While some parents and childcare centers may want to purchase nap mats without flame retardants or other harmful chemicals, there aren’t many options available, especially mats that are affordable for everyone. Many brands that don’t contain flame retardants are made with vinyl, a soft plastic that can contain chemicals called phthalates that can disrupt hormones. The one brand researchers did find was free of flame retardants and vinyl was one made by Community Playthings. Information for childcare providers and parents on reducing flame retardant exposures can be found at: toxicfreefuture.org/napmats
The results reinforce the need to phase out the use of hazardous flame retardants in consumer products. Several states have acted to ban some flame retardants in children’s products, including Washington. Last September, the U.S. Consumer Product Safety Commission (CPSC) issued a warning to consumers, retailers, and manufacturers to avoid using products containing some of the most harmful flame retardants in children’s products called “organohalogens.” The CPSC also voted to move forward with a ban on these chemicals, but no timetable has been announced.
Health experts are calling on manufacturers to remove toxic flame retardants from nap mats and other products, and for state policymakers and the CPSC to ban the use of the chemicals in nap mats and other products.
“As a childcare provider, I am shocked that these chemicals are allowed in nap mats and that there aren’t more options for safer mats. It’s very disappointing that there are harmful chemicals in products sold to childcare centers. I hope that this compelling study will encourage and motivate the companies to stop using harmful chemicals in their mats,” said Susan Lee, Director of Early Learning Center Operations and Volunteer Service at the Refugee Women’s Alliance (ReWA).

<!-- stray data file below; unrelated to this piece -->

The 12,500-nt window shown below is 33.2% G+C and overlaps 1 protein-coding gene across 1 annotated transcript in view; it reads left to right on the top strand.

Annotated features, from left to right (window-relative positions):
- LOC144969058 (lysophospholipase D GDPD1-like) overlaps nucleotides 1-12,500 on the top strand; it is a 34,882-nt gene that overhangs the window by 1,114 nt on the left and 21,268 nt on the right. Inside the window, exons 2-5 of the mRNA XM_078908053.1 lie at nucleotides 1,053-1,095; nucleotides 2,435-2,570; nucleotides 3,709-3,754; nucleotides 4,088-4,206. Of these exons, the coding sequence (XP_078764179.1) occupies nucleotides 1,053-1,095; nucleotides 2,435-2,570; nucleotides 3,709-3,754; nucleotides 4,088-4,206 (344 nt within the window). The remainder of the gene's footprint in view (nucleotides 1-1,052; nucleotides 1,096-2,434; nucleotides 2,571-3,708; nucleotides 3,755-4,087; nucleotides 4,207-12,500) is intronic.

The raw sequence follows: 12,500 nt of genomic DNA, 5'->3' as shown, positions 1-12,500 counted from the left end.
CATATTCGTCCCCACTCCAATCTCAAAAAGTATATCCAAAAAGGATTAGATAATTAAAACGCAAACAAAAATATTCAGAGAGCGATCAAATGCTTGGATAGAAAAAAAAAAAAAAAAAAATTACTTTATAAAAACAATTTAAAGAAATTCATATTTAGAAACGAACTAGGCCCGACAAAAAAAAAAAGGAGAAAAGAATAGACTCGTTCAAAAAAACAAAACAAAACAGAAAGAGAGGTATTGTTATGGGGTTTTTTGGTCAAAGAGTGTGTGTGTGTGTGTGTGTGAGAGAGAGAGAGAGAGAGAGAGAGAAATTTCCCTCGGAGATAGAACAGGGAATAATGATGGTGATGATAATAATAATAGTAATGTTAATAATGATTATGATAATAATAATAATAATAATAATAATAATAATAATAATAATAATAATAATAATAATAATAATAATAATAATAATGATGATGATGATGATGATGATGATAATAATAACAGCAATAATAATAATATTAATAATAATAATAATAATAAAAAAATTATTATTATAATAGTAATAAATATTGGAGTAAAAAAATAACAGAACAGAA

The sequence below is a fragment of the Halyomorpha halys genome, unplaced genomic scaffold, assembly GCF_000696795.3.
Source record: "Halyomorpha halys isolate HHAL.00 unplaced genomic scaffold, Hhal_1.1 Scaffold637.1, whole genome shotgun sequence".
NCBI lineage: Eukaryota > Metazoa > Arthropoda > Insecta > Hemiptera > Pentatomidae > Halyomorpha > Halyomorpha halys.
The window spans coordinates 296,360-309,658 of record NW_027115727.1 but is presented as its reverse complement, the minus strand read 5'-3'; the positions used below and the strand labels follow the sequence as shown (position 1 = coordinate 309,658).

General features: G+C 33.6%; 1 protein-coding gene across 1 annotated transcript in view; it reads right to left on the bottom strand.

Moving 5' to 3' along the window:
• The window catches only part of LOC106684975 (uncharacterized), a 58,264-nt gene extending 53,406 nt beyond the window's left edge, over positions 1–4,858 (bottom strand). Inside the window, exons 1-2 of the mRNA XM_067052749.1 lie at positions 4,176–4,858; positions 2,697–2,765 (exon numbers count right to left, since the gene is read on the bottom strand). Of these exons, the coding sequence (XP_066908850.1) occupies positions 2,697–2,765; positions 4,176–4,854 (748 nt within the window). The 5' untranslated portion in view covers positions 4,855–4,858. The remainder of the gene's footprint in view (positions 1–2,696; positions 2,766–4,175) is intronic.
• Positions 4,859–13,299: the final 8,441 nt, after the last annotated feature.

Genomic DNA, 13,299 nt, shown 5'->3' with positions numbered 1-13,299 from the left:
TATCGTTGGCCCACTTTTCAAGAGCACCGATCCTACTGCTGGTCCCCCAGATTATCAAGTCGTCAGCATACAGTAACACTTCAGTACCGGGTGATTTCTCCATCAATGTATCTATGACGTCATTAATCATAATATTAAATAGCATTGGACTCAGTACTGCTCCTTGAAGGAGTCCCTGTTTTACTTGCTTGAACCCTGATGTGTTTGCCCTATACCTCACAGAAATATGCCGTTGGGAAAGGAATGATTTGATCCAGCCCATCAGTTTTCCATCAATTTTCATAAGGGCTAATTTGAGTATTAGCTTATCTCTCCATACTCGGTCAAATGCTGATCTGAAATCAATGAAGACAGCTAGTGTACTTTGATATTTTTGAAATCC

“This is a simple and elegant use of solution science: when you remove the foam nap mats filled with toxic flame retardants, the levels of these dangerous chemicals go down in childcares. Now we just need to make this a simple solution affordable,” said Charlotte Brody, National Director of Healthy Babies Bright Futures.
“Childcare providers and parents shouldn’t have to worry that flame retardant chemicals in nap mats could make kids sick. We need policymakers to pass laws banning the use of these chemicals in kids’ products so that all kids are safe. Manufacturers need to put their littlest customers first and phase out the use of chemicals that harm kids’ health,” said Laurie Valeriano, Executive Director of Toxic-Free Future.
“We urgently need policies that reduce the use of flame retardants from everyday products, especially in children’s nap mats. These nap mats are found in most childcare centers and affect all children equally, nevertheless, the children in low-income communities will be exposed to these dangerous chemicals on the mats for a longer period of time because their parents and/or the childcare centers they attend are restricted financially to be able to replace them promptly. All of our children deserve to play, learn and sleep in healthy places regardless of their income levels or zip code,” said Óskar Zambrano Méndez with Latino Community Community of Washington State.